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  • Writer's pictureAllan Shedlin

A Daring New Year Reflection for Dads

Updated: Jan 24

By Allan Shedlin

Grampsy and Founder, DCG and Daddying Film Festival & Forum (D3F)



It's no use going back to yesterday, because I was a different person then.”  

– Alice, Lewis Carroll's Alice In Wonderland


For a few years, I conducted a monthly daddying workshop for fathers and their 3- to 4-year-olds at a Washington, DC, nursery school. Dads (and some granddads) brought their children to school, ate a brief breakfast snack with them, watched a short video based on a family-themed story the kids had heard in class, and did a simple, joint art activity before the kids headed off to class with their teachers.

 

After the kids left, the dads became accustomed to forming a circle with their chairs so we could look at each other while we discussed issues that came up in the video stories. It never took long for the fathers to discover they faced common parenting challenges and could help each other by sharing various approaches that had been successful.


“If you don't know where you are going, any road will get you there.” – Cheshire Cat, Lewis Carroll's Alice In Wonderland

One year, in the session prior to our pre-winter holiday break, I told the fathers I would be giving them a gift for their children – the one gift their kids wanted most of all. Yep, that got their attention.


I’ll bet it gets yours too.

 

I handed out envelopes and asked them to all open them at the same time. Within each envelope was a small mirror. I instructed them to look into the mirror so they could see what their kids most wanted: THEM!


It was their presence, not presents, their children most wanted. After years of qualitative research with children and youth, 5 to 21 years old in three countries, the quality most desired from a father was being there, fully being there, emotionally as well as physically.


The daddying workshops at the nursery school were a variation of many other workshops I have conducted on “Becoming the Dad YOU Want to Be.” Whether the sessions have been at the World Bank, Native American Pueblos, Head Start Centers, penitentiaries, or one of myriad other settings, I always begin by asking the dads why they have volunteered to attend. When they tell me the session's title drew them in – they want to be the best dad they can be – I used to ask them what that “best” father would look like.



But I discovered that asking that question seemed overwhelming, intimidating in its scope. I learned that if I instead asked, “How do you want your child to describe you as a dad – now and years from now?” it became more concrete and manageable.

 

I also learned that very few of us take the time to reflect on that fundamental question. So, as the New Year approaches, take a good look in your “looking glass,” be reminded of the importance of being there, and if you dare, ask yourself how you want your daughter or son to describe you as a dad.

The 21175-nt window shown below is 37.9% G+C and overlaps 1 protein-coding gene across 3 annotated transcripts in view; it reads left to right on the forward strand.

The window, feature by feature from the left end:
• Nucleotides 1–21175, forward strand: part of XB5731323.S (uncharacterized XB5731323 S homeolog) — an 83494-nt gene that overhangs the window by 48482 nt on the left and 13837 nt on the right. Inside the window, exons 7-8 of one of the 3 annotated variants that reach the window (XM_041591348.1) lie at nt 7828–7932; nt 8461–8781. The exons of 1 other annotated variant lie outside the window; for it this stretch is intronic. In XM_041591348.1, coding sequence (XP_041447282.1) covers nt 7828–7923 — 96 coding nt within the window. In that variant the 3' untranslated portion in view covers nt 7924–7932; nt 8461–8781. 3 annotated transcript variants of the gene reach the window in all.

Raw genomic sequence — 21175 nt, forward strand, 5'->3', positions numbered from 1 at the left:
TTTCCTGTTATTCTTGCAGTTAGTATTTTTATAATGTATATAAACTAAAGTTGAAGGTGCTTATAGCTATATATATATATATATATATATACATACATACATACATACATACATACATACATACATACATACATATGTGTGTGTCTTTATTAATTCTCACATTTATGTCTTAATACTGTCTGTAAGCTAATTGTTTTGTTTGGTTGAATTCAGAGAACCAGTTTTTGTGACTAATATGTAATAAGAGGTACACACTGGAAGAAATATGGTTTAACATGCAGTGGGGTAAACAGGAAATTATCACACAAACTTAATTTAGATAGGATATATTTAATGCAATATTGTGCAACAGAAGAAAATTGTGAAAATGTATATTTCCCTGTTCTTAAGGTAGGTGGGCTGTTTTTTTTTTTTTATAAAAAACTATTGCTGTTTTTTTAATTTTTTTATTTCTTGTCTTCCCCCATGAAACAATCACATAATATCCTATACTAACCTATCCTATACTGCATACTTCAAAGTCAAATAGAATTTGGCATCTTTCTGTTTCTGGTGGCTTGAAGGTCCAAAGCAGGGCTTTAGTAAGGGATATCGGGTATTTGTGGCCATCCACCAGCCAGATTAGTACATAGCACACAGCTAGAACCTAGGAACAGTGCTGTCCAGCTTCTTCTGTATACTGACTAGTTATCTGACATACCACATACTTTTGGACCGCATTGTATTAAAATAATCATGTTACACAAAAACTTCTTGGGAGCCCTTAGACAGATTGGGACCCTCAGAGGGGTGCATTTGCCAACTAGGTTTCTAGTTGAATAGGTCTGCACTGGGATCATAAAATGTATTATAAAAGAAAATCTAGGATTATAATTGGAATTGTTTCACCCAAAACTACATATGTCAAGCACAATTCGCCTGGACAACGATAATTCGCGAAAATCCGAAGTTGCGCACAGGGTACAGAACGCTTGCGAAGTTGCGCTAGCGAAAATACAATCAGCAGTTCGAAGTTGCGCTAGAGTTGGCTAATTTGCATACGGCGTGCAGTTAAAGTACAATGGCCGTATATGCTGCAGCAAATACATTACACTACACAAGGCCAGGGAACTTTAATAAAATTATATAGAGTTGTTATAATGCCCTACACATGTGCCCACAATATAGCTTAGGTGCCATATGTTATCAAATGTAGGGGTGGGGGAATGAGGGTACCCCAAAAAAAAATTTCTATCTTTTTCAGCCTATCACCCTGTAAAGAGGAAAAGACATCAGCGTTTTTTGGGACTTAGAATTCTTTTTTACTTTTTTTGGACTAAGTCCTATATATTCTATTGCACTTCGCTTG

Then resolve to do what you need to.



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Allan Shedlin has devoted his life's work to improving the odds for children and families. He has three daughters, five grandchildren, as well as numerous "bonus" sons/daughters and grandchildren. Trained as an educator, Allan has alternated between classroom service, school leadership, parenting coaching, policy development, and advising at the local, state, and national levels. After eight years as an elementary school principal, Allan founded and headed the National Elementary School Center for 10 years. In the 1980s, he began writing about education and parenting for major news outlets and education trade publications, as well as appearing on radio and TV. In 2008, he was honored as a "Living Treasure" by Mothering Magazine and founded REEL Fathers in Santa Fe, NM, where he now serves as president emeritus. In 2017, he founded the DADvocacy Consulting Group. In 2018, he launched the DADDY Wishes Fund and Daddy Appleseed Fund. In 2019, he co-created and began co-facilitating the Armor Down/Daddy Up! and Mommy Up! programs. He has conducted daddying workshops in such diverse settings as Native American pueblos, veterans groups, nursery schools, penitentiaries, Head Start centers, corporate boardrooms, and various elementary schools, signifying the widespread interest in men in becoming the best possible dad. In 2022, Allan founded and co-directed the Daddying Film Festival & Forum to enable students, dads, and other indie filmmakers to use film as a vehicle to communicate the importance of fathers or father figures in each others' lives. Allan earned his elementary and high school diplomas from NYC’s Ethical Culture Schools, BA at Colgate University, MA at Columbia University’s Teachers College, and an ABD at Fordham University. But he considers his D-A-D and GRAND D-A-D the most important “degrees” of all.



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